The Coming World Famine: Will 2010 Be the Year the World Runs Out of Food?
August 3, 2009
Emergency Food Supply
A "perfect storm" of circumstances is coming together that is leading many agriculture experts to predict that we will soon be experiencing a worldwide food crisis of unprecedented magnitude. Will 2010 be the year that the world runs out of food? Record setting droughts, exploding populations and crippling crop failures all over the world are combining to set the stage for a potentially devastating food crisis in the coming year.
Even in such technologically advanced times, the reality is that the food supply is not immune to droughts and plagues. Even the United States has been dramatically affected. Just consider the following examples.....
- All time record breaking heat and drought continues to plague the state of Texas. In fact, extreme drought conditions can be found in many agricultural areas throughout the United States this summer.
- If the drought conditions were not bad enough, a disease known as "late blight" is absolutely devastating tomato and potato plants in the eastern half of the United States. The prices for those two staple foods could shoot through the roof, hitting already hurting American consumers really hard.
- In addition, farmers all over the United States are reporting very disappointing harvests. For example, the very weak wheat harvest this year is seriously disappointing farmers across the state of Illinois.
But it is not just the U.S. that is experiencing serious agricultural problems. In fact, the news from the rest of the world is even more troubling.
- Agricultural scientists fear that Ug99, a devastating wheat fungus also known as stem rust, could wipe out over 80 percent of the world's wheat crop as it spreads out from Africa.
- Harvests all across the globe are frighteningly low. Just check out the following troubling reports from the Market Skeptics blog.....
1) Bulgaria harvest will be around 20% lower than last season's output.
2) Argentine farmers will plant just 2.6 million hectares of winter wheat for the 2009/10 season, a stunning 2.1 million less than was planted in 2008/09 (down nearly 45%).
3) Part of the reason behind lower plantings is a two fingered salute to the government and their export restrictions.
4) Brazil, the world's third largest wheat importer, bought 51,000 MT of US wheat last week, more than it bought in the entire first six months of the year.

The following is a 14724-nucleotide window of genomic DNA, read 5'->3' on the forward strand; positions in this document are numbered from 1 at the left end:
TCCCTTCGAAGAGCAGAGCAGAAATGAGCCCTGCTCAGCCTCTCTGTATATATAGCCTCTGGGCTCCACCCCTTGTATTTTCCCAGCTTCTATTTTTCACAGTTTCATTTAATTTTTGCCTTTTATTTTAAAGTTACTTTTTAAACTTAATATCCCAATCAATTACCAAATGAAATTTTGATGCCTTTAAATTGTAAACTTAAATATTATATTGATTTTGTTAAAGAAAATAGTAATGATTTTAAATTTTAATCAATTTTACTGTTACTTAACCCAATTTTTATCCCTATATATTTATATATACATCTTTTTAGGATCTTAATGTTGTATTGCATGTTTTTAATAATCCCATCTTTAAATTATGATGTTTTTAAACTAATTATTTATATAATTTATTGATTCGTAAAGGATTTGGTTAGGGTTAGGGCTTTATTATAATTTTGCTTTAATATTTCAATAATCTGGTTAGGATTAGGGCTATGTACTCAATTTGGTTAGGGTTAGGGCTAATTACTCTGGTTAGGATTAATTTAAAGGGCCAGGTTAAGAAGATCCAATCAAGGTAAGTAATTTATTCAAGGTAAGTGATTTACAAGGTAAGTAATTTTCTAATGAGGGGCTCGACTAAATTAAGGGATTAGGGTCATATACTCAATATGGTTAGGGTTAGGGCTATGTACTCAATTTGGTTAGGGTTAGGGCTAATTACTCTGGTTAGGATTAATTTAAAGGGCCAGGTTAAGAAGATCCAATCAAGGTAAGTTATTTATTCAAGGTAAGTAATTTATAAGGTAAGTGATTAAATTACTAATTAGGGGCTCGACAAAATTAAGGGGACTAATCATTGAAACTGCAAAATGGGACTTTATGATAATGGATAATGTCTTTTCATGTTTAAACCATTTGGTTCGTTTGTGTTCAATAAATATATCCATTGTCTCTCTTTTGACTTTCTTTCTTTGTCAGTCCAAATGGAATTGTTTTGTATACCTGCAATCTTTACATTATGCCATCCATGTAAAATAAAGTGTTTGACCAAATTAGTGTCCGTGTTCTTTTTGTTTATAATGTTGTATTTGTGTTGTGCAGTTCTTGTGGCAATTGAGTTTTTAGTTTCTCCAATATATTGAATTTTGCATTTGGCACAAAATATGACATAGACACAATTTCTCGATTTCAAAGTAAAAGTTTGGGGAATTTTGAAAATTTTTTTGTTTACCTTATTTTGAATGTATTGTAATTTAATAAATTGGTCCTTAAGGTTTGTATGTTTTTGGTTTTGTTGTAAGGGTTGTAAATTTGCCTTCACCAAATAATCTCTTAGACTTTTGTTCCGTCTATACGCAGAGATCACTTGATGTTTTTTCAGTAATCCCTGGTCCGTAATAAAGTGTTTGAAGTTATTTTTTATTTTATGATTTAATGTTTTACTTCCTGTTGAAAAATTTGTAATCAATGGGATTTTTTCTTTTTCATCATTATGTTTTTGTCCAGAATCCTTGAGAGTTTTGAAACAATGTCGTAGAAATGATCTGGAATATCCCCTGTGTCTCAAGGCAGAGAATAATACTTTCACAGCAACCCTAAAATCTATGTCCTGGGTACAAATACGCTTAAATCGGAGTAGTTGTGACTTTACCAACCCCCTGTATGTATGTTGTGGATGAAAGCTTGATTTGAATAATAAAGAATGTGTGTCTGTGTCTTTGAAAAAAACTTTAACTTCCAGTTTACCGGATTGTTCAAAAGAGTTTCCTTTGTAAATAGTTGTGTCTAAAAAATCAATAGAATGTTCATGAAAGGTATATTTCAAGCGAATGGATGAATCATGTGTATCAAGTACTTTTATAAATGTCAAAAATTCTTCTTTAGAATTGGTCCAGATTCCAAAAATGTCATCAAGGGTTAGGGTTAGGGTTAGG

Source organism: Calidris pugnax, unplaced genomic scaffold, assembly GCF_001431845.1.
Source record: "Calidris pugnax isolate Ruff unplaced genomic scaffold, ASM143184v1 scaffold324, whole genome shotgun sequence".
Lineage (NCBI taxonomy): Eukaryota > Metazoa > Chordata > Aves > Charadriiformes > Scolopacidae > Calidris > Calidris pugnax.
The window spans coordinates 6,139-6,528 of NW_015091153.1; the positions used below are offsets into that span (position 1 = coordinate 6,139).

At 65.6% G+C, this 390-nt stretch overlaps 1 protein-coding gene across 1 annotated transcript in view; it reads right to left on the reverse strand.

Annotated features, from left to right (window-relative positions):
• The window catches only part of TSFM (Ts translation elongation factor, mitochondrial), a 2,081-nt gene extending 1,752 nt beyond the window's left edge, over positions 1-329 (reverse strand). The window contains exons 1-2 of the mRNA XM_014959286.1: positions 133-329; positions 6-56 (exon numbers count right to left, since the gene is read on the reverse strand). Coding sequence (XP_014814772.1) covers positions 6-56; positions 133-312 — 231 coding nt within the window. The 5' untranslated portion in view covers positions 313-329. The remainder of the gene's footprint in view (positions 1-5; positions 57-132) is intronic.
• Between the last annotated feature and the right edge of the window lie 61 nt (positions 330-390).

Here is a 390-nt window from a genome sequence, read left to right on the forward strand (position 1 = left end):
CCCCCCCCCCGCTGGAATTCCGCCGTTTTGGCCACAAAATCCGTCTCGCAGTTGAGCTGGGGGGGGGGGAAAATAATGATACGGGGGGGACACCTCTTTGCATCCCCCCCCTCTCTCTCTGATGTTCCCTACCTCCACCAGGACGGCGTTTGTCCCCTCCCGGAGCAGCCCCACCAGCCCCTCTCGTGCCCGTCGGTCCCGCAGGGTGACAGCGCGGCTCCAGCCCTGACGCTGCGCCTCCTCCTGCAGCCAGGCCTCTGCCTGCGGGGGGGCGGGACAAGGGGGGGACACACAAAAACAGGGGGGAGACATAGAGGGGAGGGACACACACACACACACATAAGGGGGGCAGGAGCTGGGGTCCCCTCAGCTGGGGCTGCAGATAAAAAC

5) With the Brazilian real strengthening against the dollar, Brazilian millers that are being forced to look for supplies are finding US wheat fitting the bill quite nicely.
6) Canadian crop development lags with 60% of winter grains are behind normal development. Spring grains development is even further behind, with 75% of crops affected.
7) Ukraine will only produce 35 MMT of grain this season, 35 percent less than last year.
8 ) 3.3 million hectares of the Russia’s spring crops have been badly damaged by drought. Production this year is seen lower at around 55-60 MMT from 63.7 MMT in 2008.
9) Sugar hit its highest in three years last week.
10) The lack of monsoon rains in northern India was the main driver of the rally in sugar. World demand is outstripping supply by over six million tonnes at the moment, and India is set to potentially become the world's largest importer this year.
11) Spanish wheat output is now projected 32% lower this year at 3.8 MMT.
12) Rain is damaging crops in the UK and across Europe.
When you add up all of the recent agricultural news stories it means one thing: a massive food crisis is on the way.
Harvests around the world are going to be much smaller at a time when world demand for food is at an all-time high.
In other words, there are going to be food shortages.
Very serious food shortages.
Are you all starting to get the point.
In just a few months, the world is going to have a lot less food than what it needs. When people around the world find that they can't feed their families, there will likely be food riots that will make the food riots of 2008 look like a walk in the park.
In the United States, there will not be shortages of food - at least at first. But what this will mean is that there will be dramatic price increases at the supermarket.
Are you ready?
Now is the time to ensure that you and your family are prepared for the food crisis that is ahead.